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How to Help the IT Service Desk Help You

These five tips can help get your next tech problem solved quickly and easily

Two men working on a computer.
Duke OIT's Sean Muchmore, left, and Hanza Mohamoud, right, seen here in July 2021, help people with tech issues at The Link in Perkins Library. Photo by Stephen Schramm.

As the communications strategist for the Duke Department of Biostatistics and Bioinformatics, Sharon Updike’s job puts her in contact with a wide range of software. 

Sharon Updike on her computer.In addition to using tools such as Zoom and Microsoft Outlook, she builds the department’s online class interfaces in Sakai, constructs simple websites for labs or faculty members using WordPress and uses Qualtrics for class evaluations.

If she runs into a roadblock, Updike leans on the Office of Information Technology’s Service Desk to get her through it. 

“I am always impressed by how helpful they are,” said Updike, who estimates she reaches out for help at least once a week. “They’re able to answer my questions and make my life so much easier.”

Between online chats, phone calls, emails, an online self-service portal and walk-in visits to its desk in Perkins Library, the OIT Service Desk averages roughly 900 help sessions per week. The most common issues are password resets, software license questions, email access and glitches with work laptops.

OIT Service Desk team members – and regular callers such as Updike – have learned that there are a few things customers can do to help make the call or chat faster and more effective. These are a few ways you can help make your next help experience a breeze, or even avoid it altogether.

Know Your Computer Setup

Rodney Cozart at work.
One of the first things OIT Service Desk team members will ask you on a help call is what kind of computer you’re using. They might also ask if you’re using the latest version of whatever software program encountered trouble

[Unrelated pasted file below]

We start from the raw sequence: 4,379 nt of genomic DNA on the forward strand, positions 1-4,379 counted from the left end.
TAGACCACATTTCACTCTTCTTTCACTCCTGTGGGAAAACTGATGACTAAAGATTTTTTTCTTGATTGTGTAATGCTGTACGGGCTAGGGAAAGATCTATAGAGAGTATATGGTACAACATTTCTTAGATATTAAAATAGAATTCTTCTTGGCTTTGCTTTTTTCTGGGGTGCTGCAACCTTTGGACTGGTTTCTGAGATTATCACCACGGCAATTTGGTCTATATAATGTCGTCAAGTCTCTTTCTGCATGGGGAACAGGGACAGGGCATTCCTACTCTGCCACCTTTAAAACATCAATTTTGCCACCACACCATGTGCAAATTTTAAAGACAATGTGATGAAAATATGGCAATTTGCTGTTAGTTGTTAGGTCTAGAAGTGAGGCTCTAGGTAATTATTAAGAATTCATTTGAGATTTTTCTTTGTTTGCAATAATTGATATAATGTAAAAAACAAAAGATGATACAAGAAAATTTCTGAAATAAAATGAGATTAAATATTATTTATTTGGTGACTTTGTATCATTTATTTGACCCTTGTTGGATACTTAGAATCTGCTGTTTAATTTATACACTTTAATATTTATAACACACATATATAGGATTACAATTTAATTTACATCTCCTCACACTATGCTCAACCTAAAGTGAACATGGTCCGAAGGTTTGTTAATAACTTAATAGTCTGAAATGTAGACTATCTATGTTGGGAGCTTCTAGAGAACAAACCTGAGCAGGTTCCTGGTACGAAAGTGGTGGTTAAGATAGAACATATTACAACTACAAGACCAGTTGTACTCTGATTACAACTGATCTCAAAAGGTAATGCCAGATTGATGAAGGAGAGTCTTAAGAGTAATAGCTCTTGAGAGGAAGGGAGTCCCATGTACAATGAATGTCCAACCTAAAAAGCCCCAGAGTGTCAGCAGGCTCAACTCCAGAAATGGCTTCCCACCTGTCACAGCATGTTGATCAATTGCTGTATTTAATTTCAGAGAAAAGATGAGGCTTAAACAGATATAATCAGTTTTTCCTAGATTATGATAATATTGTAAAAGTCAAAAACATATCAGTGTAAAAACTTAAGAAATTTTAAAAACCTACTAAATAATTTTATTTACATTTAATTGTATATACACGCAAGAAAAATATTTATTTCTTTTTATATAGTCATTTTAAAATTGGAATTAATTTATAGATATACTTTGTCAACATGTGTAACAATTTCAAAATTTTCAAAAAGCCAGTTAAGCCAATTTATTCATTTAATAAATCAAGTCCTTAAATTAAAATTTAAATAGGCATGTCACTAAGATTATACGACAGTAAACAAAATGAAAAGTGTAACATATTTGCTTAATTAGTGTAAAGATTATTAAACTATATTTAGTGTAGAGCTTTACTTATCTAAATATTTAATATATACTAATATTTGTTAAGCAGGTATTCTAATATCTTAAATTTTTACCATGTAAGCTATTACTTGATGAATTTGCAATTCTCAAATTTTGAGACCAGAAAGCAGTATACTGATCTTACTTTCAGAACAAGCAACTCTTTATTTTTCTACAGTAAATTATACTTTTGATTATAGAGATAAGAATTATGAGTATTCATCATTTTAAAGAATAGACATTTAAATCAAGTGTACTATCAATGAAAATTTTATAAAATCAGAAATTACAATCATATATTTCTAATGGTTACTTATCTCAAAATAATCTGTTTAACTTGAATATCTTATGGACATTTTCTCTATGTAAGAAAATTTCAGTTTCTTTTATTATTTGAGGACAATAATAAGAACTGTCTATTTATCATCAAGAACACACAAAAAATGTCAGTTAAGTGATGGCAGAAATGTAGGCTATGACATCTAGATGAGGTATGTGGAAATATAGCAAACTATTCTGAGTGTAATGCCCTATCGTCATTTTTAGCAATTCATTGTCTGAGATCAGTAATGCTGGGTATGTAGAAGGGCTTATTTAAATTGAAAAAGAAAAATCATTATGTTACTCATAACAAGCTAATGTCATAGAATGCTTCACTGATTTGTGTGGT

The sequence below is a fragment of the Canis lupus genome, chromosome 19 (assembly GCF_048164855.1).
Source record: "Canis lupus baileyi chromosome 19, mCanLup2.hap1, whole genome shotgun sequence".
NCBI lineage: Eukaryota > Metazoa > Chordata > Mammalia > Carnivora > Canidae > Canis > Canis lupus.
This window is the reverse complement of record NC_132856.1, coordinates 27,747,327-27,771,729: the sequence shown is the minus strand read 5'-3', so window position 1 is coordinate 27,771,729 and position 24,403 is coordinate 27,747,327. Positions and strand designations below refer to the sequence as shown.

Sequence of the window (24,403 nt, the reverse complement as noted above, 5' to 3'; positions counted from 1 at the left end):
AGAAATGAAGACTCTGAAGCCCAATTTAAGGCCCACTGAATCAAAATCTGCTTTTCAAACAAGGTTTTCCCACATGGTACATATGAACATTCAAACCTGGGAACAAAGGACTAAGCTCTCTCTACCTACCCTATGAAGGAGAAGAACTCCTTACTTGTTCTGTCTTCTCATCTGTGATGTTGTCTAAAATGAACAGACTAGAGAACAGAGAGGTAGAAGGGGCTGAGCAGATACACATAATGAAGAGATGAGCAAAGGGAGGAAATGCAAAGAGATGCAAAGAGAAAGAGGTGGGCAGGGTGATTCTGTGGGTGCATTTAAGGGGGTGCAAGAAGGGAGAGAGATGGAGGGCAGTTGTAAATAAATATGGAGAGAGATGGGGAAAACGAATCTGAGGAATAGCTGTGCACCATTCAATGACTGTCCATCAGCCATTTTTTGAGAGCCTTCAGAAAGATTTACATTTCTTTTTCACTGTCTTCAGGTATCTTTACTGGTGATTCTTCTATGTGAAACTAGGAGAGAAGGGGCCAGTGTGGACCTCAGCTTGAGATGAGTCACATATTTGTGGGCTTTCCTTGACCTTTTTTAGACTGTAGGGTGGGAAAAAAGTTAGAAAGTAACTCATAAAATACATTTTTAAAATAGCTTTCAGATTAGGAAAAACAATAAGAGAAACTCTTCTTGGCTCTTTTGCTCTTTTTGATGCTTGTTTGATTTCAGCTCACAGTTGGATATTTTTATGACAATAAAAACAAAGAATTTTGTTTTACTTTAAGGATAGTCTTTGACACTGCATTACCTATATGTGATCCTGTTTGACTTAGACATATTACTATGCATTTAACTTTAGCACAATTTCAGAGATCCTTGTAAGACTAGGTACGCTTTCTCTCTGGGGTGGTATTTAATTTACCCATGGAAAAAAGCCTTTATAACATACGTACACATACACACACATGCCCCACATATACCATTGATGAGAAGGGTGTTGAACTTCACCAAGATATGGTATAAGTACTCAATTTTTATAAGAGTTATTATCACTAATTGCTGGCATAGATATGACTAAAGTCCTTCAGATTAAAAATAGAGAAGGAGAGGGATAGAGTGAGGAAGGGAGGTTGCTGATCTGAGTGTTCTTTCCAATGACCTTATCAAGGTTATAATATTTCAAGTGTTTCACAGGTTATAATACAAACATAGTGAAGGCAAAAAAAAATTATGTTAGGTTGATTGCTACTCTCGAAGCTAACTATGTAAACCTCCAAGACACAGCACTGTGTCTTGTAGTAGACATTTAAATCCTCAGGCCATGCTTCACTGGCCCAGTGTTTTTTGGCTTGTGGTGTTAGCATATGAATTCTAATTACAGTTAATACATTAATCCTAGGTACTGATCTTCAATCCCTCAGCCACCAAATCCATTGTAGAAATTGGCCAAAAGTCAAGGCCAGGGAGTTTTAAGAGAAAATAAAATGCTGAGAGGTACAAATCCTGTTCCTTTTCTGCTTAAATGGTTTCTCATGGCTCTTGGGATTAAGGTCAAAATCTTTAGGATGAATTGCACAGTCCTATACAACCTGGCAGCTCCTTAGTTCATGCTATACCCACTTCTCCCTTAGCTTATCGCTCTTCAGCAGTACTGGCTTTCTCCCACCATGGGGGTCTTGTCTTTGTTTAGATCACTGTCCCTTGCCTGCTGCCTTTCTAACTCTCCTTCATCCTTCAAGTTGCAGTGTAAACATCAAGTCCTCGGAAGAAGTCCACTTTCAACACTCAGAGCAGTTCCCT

Knowing these little pieces of information about your device, and the software on it, can save the service desk team member a few steps and shave some time off the call.

“We try to gather as much information as we can,” said OIT Service Desk Manager Rodney Cozart. “Certain applications work better in certain browsers so we always want to know what browser you’re in. That helps us to start troubleshooting the issue.”

Error Messages are Clues

Robby Robinson working at home.
The information-gathering portion of a help session is where the customer plays the biggest role. It’s up to them to give the service desk team member as much information as possible about a problem. While the IT professional is well-versed in technology, sometimes the caller isn’t, so they may have trouble describing the issue.

But, if the caller was able to write down – or better yet, capture a screenshot of – any sort of error message or code that appeared when something went wrong, it can help solve the problem.

“A lot of times, if you’re having an issue, someone else has had it, too,” said IT Analyst, Robby Robinson. “So, if I get a call and I’m not sure how to resolve it, I can search past help tickets for that error message and find out what to do.”

Be Patient Walking through the Basics

The home page of the OIT Help Desk.
Once a problem is identified, service desk team members move into the second phase of their task, which is to learn what basic steps have been, or can be, taken to remedy the issue. As part of this step, you’ll answer basic questions, such as, whether or not you’ve restarted your computer.